Electronics and the human voice
February 18, 2009
How can electronics be used to extend the human voice? This short article is a brief introduction to The Human Voice in a New World. But it's not the only introduction on EMF's sites. The CDs offered at CDeMusic provide a larger context. And the program details at the EMF Productions site fill in the detail. The photo is Golan Levin, one of the creators of Messa di Voce.
We are so used to talking and singing in normal words and familiar tunes that we forget that the human voice is a potentially remarkable instrument. In fact, looking at it from an electronic musician's point of view, it is the ideal synthesizer, capable of such a wide range of song, speech, and sound that Trevor Wishart can say that "The voice is so malleable I found I could imitate almost any sound at all, and hence make a transformation from the recognizable vocal to something else."
Wishart is not the only sound artist to think that way. In notes to Voice is the Original Instrument, Joan La Barbara writes, "As I gave my classically-trained voice its freedom, letting it direct me toward new places and ideas, I developed what was a unique vocabulary and used those sounds to score an orchestra of layered voices."
As complete and powerful as the human voice may be, however, we might reflect that electronics can add quite a bit to the human potential. In general, the use of electronics expands our capabilities. Specifically, the use of electronics can bring two benefits to the voice. It can augment the power and timbral flexibility of vocal production, as in Trevor Wishart's Globalalia, where syllables from different languages are rearranged.
An excerpt from Globalalia
Or the use of electronics can enhance the presentation of the vocal message, as in Golan Levin's Ursonography, in which "intelligent subtitles" track Jaap Blonk's performance.
Given its historical context, the story of Ursonography is a particularly interesting example. Although there had been several examples of forays into sound poetry by Dadaist artists in the years before and after 1920, the major work of the time was Ursonate, "composed", one might say, by painter and collage artist Kurt Schwitters. In 1922, Schwitters began writing a sonata for the voice based on abstract vocal sounds organized as musical phrases and motives. Between 1926 and 1932, he performed it many times and polished it into its present form. He wrote, "The sonata is in four movements, an introduction, an end, and a cadenza in the 4th movement. The first movement is a rondo with four motives, which are identified as such in the text of the sonata. The rhythm is easily felt, strong and weak, loud and soft, tight and relaxed ..." The sonata was written in script to be pronounced in German. Here's an example of the script:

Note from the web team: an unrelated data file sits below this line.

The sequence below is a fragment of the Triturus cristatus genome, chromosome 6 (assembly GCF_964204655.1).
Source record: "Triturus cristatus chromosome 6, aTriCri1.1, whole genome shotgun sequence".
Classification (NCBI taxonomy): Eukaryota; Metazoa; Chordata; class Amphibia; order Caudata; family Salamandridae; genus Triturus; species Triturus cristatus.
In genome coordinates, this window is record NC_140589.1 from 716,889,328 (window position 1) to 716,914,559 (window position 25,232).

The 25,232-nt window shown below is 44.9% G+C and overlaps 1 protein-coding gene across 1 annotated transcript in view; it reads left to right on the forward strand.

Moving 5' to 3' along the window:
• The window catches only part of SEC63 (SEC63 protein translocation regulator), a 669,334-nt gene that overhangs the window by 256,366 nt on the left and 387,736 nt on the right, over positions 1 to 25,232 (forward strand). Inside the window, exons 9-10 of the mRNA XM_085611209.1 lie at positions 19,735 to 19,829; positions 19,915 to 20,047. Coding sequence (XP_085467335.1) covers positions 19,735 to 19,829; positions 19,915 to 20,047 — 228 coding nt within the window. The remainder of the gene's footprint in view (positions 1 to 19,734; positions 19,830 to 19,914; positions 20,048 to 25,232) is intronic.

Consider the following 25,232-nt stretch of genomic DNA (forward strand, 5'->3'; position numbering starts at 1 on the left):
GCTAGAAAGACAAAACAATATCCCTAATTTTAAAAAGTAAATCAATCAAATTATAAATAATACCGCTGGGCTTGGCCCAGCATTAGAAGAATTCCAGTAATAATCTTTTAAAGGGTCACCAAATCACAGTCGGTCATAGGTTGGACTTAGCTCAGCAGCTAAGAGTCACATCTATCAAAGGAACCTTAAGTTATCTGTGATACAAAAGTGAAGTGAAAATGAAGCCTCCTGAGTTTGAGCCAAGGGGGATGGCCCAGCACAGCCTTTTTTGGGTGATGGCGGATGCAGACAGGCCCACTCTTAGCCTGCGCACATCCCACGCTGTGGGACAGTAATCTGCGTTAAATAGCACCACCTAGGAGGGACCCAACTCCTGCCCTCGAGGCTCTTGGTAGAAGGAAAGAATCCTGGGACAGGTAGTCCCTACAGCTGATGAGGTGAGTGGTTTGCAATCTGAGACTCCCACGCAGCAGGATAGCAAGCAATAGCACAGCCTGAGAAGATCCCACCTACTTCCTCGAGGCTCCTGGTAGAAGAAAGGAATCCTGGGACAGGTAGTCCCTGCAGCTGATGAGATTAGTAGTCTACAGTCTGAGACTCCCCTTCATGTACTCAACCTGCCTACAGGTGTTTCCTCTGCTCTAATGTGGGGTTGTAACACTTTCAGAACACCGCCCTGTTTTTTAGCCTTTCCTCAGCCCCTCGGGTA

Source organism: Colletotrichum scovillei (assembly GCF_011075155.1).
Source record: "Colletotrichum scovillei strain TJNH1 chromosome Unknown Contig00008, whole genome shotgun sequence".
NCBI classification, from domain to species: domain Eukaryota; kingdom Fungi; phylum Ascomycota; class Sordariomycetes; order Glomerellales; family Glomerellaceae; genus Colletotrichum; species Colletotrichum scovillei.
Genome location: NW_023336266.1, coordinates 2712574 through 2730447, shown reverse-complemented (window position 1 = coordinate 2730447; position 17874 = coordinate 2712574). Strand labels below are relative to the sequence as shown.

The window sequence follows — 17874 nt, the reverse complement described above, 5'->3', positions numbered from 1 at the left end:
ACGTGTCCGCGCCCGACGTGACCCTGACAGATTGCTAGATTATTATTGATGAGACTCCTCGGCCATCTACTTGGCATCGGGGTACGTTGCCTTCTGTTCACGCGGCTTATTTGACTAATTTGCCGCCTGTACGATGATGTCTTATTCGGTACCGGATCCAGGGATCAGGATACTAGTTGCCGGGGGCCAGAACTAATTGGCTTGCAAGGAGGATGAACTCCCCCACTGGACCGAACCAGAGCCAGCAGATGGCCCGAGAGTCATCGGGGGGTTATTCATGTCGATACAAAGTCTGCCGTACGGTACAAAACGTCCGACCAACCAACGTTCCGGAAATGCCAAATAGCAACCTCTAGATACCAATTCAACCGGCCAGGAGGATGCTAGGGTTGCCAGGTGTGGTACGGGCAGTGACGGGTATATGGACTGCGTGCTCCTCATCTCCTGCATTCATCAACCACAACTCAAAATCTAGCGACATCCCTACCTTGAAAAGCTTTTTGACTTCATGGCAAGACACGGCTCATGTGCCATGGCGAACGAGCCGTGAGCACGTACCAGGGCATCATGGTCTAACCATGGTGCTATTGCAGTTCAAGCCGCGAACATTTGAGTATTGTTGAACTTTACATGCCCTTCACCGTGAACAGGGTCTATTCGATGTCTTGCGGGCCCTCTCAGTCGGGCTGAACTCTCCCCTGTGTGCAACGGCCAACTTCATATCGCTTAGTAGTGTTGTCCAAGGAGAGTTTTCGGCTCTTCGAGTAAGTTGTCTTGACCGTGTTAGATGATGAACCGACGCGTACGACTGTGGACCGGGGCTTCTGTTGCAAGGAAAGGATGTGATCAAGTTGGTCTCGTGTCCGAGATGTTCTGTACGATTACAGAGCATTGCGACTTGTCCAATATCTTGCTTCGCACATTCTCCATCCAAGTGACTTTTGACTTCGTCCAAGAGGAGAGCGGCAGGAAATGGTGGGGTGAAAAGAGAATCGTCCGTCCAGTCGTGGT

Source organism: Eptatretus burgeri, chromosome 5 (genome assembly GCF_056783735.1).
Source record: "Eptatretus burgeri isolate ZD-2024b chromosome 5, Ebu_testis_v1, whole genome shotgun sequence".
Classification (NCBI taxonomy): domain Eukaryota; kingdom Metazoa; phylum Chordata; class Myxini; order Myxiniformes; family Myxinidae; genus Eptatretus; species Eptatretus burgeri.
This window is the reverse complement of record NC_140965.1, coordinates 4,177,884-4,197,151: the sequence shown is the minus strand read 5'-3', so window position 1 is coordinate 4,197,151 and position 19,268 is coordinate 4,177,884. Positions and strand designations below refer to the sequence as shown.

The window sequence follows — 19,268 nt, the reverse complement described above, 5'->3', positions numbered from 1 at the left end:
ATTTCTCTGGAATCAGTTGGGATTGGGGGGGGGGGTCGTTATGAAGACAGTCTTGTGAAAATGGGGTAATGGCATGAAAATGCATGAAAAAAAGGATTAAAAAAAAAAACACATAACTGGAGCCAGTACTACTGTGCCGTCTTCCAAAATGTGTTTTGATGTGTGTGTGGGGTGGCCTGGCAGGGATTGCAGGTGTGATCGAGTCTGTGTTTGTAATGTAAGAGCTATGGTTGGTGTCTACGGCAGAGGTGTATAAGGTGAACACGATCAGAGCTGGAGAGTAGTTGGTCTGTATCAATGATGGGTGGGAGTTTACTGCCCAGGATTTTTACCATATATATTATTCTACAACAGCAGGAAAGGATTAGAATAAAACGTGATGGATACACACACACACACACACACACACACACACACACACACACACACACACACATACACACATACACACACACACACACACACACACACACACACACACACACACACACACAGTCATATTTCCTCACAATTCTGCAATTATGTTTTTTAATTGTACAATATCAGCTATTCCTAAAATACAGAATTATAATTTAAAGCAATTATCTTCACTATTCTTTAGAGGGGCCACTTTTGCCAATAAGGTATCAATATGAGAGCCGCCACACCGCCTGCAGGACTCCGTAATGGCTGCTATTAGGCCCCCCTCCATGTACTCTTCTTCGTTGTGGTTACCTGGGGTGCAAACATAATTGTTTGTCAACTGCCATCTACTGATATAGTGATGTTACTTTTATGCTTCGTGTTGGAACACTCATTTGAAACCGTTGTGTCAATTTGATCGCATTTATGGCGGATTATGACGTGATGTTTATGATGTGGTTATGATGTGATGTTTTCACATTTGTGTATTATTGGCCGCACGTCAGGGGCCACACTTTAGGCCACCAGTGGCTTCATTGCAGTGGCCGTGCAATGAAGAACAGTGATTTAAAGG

Fümms bö fümms bö wö fümms bö wö tääää?
Fümms bö fümms bö wö fümms bö wö tää zää Uuuu?
Rattatata tattatata tattatata
Rinnzekete bee bee nnz krr müüüü?
Fümms bö wö täää????
Schwitters also wrote: "Listening to my sonata is better than reading it. This is why I like to perform my sonata in public. But since it is not possible to give performances everywhere, I intend to make a gramophone recording of the sonata ..."
An excerpt from Kurt Schwitters' performance
I know of three other performances of the Ursonate since Schwitters. Eberhard Blum, flutist, recorded it for Hat Hut records in the 1970s. Christian Bök performed it, as in this excerpt at Utube. And Jaap Blonk performed it as Ursonography.
The reason to follow this path through Schwitter's Ursonate is to point out that in a performance of Ursonography, Blonk's superb recitation of the Ursonate is accompanied by Golan Levin's 'intelligent subtitles'. It's an excellent example of using technology to enhance the presentation of the vocal message. In fact, as the result of Levin's timbral-sensing software, the subtitles follow Blonk's recitation in real time, locking onto the timing and timbral nuance of Blonk's voice. And the typography of the subtitles illuminates the poem's structure.
Ursonography is one example of Golan Levin's work in extracting visual imagery from vocal sound. In Messa di Voce, created with Zachary Lieberman, he carries the idea further, extracting information from vocal improvisations by Jaap Blonk and Joan La Barbara and using that information to control imagery. It's an elegant and playful theatrical presentation. Its playfulness belies its cutting-edge sophistication in using the human voice to control its immediate visual environment. Here is his description of it:
Golan Levin describes the process of Messa di Voce
To quote a website description, "Messa di Voce lies at an intersection of human and technological performance extremes, melding the unpredictable spontaneity and extended vocal techniques of human improvisers with the latest in computer vision and speech analysis technologies. Utterly wordless, yet profoundly verbal, Messa di Voce is designed to provoke questions about the meaning and effects of speech sounds, speech acts, and the immersive environment of language."